In response to The Daily Post’s writing prompt: “All It’s Cracked Up to Be.” Tell us about a time when everything actually turned out exactly as you’d hoped.
I was slightly anxious to be driving alone through a strange city,hauling my tiny camper, watching for road signs and listening to Siri’s annoying GPS voice directing me to the Chickamauga Battlefield. Anxious because the previous day I got stuck on the top of Lookout Mountain and was rescued by angels – but I’ve already told that story.
The morning was perfect; no clouds, in the low 70’s, sunny and bright. I drove through Chattanooga without mishap arriving safely at the Chickamauga Battlefield and Chattanooga National Military Park. I pulled into a perfect parking space for the camper (meaning I didn’t have to back out) and had wonderful ingress and egress to parking throughout my tour.
I entered the museum as the award winning film depicting the battles on Lookout Mountain and Missionary Ridge began. “The Campaign for Chattanooga: Death Knell of the Confederacy” is a haunting film of the men from rural farms and small towns who fought and died at the Battle of Chickamauga. Their dashed hopes and broken dreams as the Civil War raged is profoundly sad and thought provoking.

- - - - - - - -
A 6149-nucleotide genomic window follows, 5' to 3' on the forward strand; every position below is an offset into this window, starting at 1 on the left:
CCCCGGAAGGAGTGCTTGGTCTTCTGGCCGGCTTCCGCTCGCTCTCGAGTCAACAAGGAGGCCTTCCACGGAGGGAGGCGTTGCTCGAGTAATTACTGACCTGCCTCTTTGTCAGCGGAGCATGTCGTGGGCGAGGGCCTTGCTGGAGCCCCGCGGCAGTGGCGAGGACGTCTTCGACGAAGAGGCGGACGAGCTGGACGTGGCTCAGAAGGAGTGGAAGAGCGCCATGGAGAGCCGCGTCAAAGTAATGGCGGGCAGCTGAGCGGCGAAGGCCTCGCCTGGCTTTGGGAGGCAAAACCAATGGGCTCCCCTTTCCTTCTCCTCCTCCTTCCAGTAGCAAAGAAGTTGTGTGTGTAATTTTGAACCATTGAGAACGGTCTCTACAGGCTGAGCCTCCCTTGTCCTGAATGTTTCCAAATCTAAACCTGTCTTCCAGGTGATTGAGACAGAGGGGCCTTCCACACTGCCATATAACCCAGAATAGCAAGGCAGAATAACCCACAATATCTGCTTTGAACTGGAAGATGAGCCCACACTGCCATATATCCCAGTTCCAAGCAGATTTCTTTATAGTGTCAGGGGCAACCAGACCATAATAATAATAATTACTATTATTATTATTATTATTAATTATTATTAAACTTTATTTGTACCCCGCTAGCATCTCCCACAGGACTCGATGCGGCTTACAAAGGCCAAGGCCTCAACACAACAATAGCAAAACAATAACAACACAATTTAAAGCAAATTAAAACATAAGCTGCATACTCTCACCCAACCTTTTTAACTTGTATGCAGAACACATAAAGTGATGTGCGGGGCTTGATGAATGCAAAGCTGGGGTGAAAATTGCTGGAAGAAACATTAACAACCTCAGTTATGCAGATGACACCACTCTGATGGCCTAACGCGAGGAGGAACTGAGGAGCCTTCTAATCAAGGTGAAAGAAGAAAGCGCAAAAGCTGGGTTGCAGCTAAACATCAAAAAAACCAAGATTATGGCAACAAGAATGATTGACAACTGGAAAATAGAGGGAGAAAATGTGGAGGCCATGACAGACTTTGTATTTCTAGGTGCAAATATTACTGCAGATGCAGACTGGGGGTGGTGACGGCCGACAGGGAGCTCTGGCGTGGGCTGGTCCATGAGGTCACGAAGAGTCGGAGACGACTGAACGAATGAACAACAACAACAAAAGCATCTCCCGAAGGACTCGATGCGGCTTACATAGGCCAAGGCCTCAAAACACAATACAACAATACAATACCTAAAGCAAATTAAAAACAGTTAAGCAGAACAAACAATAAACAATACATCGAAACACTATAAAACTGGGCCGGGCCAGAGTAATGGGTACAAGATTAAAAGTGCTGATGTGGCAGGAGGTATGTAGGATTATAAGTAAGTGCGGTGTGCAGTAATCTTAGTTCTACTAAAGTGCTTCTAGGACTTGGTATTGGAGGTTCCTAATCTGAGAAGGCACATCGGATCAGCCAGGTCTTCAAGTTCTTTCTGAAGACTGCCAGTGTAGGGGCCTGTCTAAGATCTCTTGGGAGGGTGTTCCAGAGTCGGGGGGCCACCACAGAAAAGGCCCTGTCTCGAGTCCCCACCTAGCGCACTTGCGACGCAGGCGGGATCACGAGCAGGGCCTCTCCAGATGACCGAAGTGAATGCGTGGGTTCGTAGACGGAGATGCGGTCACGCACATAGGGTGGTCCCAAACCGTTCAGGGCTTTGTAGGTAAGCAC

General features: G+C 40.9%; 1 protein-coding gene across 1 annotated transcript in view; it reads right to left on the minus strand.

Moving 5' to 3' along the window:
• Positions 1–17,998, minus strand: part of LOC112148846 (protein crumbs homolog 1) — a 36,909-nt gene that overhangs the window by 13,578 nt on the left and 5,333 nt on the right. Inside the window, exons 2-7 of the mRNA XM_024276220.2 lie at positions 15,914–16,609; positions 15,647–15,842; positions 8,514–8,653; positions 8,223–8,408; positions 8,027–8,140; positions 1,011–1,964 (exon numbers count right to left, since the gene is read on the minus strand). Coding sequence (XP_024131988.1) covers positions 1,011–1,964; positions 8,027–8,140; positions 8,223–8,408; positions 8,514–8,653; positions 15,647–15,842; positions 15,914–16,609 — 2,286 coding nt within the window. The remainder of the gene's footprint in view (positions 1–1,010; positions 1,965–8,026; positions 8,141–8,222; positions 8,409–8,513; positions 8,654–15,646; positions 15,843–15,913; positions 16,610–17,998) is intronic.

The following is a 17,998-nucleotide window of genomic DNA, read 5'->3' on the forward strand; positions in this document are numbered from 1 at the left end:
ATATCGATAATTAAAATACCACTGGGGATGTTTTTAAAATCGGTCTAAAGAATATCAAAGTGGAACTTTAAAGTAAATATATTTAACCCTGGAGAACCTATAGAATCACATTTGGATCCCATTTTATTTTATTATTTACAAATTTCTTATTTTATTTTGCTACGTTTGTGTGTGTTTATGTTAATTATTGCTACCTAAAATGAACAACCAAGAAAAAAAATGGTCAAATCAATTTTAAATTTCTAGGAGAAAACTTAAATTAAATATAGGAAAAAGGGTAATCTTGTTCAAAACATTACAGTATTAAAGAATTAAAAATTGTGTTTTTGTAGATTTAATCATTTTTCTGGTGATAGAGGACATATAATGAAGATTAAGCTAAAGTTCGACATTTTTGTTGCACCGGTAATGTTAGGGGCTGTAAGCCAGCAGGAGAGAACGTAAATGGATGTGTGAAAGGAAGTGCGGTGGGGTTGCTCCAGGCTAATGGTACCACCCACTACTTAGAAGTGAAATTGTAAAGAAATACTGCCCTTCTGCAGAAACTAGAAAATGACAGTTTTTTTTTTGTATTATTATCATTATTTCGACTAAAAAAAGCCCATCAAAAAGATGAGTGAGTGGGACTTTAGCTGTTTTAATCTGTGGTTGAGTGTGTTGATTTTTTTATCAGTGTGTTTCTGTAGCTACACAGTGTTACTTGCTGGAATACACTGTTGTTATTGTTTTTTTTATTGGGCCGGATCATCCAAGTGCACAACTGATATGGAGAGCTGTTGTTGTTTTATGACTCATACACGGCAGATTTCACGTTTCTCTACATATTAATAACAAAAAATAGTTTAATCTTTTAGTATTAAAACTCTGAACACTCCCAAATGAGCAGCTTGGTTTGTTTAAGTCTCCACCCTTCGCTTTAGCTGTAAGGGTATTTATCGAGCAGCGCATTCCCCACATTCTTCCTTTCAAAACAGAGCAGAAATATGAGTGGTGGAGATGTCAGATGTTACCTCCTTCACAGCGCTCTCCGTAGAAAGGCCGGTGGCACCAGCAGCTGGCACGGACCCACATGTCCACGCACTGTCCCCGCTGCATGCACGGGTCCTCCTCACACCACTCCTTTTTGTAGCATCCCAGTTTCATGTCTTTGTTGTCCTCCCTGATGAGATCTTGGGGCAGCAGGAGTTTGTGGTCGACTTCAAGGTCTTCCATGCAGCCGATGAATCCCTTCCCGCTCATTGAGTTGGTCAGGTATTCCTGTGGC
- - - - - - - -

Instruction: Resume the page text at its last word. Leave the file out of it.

I was given a map to the Chickamauga Battlefield that features a 7 mile self-guided auto tour, monuments, historical tablets, hiking trails and horse trails. As I drove from site to site I was struck by the number of people touring the battlefield; young people on motorcycles, retirees, the aged with walkers, and families with children. I was touched by the beauty of the site and the interest and respect shown by the visitors.
The battlegrounds and roads have been maintained in their original state even to the placement of the cannon and surviving structures. Only brush removal is allowed. As I enjoyed the perfect weather and the beautifully maintained historic park, I reflected on how time can erase the physical scars to the landscape but we must maintain the memory of the battles. It is easy to forget that the Revolutionary War forming the United States had been fought only 87 years before.
A short 152 years ago, over a two day period in September 1863, this beautiful park saw 16,000 Union and 18,000 Confederate casualties, making Chickamauga the second bloodiest battle of the war after Gettysburg. That’s 34,000 soldiers wounded or killed in two days. Keep in mind that these battles were fought face-to-face, hand-to-hand with soldiers seeing and sometimes recognizing the faces of their adversaries.
I am grateful for the hours I spent honoring all the Civil War heroes who fought in this corner of Tennessee. The day was everything I hoped for.